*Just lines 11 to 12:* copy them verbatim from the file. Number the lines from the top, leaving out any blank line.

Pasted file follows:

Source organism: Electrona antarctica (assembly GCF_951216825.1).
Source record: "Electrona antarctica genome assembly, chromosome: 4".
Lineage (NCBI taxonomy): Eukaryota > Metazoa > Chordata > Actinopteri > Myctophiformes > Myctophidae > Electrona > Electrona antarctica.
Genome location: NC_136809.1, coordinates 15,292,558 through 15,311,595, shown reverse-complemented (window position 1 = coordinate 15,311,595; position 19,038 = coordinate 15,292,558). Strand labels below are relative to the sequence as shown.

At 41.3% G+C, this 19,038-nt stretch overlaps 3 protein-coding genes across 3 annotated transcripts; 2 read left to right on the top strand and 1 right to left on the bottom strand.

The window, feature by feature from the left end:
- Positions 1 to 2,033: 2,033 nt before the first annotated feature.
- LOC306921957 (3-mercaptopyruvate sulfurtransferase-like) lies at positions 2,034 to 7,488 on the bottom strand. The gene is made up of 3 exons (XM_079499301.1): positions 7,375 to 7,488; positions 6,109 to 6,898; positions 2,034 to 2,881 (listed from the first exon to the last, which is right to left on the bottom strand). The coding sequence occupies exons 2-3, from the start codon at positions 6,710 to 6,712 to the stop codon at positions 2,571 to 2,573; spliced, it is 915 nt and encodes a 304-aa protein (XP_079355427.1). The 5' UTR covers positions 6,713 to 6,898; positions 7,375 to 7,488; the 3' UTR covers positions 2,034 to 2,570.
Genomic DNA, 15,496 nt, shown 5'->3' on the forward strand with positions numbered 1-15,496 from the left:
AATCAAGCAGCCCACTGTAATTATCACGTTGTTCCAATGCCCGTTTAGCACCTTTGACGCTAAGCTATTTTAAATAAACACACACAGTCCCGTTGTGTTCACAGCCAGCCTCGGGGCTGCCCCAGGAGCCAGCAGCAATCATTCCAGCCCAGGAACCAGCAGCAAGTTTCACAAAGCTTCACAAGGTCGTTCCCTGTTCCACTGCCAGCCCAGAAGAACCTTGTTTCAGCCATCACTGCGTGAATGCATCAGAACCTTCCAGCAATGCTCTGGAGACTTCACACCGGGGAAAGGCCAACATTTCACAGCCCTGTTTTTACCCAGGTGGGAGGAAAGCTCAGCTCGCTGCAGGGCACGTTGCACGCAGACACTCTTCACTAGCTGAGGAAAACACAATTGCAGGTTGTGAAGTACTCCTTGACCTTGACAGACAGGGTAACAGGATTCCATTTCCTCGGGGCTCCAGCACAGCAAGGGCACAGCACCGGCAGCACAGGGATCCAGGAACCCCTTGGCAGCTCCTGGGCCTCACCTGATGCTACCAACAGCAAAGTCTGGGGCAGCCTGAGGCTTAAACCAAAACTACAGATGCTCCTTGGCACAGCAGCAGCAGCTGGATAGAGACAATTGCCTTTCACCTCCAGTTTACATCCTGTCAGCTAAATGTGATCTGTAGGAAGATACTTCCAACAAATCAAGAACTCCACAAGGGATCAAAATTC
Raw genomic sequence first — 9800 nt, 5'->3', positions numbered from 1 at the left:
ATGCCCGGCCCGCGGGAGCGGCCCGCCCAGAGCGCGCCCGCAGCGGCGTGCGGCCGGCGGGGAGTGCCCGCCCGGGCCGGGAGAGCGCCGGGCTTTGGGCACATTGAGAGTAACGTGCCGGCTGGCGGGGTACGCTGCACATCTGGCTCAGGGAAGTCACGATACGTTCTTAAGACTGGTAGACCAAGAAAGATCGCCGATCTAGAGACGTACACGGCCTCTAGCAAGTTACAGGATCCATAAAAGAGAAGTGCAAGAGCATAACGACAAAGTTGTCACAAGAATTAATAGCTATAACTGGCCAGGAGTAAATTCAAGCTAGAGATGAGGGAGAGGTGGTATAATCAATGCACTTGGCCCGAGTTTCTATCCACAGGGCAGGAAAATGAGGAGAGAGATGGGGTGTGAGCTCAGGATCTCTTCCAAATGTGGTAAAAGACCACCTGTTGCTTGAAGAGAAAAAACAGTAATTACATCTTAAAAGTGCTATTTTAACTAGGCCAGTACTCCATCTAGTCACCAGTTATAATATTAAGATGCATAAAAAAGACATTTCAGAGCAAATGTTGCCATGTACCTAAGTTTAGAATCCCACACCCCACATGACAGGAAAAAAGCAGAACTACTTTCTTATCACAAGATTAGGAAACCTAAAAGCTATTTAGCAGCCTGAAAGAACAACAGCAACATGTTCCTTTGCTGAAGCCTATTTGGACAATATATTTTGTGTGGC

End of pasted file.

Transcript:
Raw genomic sequence first — 9800 nt, 5'->3', positions numbered from 1 at the left:
ATGCCCGGCCCGCGGGAGCGGCCCGCCCAGAGCGCGCCCGCAGCGGCGTGCGGCCGGCGGGGAGTGCCCGCCCGGGCCGGGAGAGCGCCGGGCTTTGGGCACATTGAGAGTAACGTGCCGGCTGGCGGGGTACGCTGCACATCTGGCTCAGGGAAGTCACGATACGTTCTTAAGACTGGTAGACCAAGAAAGATCGCCGATCTAGAGACGTACACGGCCTCTAGCAAGTTACAGGATCCATAAAAGAGAAGTGCAAGAGCATAACGACAAAGTTGTCACAAGAATTAATAGCTATAACTGGCCAGGAGTAAATTCAAGCTAGAGATGAGGGAGAGGTGGTATAATCAATGCACTTGGCCCGAGTTTCTATCCACAGGGCAGGAAAATGAGGAGAGAGATGGGGTGTGAGCTCAGGATCTCTTCCAAATGTGGTAAAAGACCACCTGTTGCTTGAAGAGAAAAAACAGTAATTACATCTTAAAAGTGCTATTTTAACTAGGCCAGTACTCCATCTAGTCACCAGTTATAATATTAAGATGCATAAAAAAGACATTTCAGAGCAAATGTTGCCATGTACCTAAGTTTAGAATCCCACACCCCACATGACAGGAAAAAAGCAGAACTACTTTCTTATCACAAGATTAGGAAACCTAAAAGCTATTTAGCAGCCTGAAAGAACAACAGCAACATGTTCCTTTGCTGAAGCCTATTTGGACAATATATTTTGTGTGGC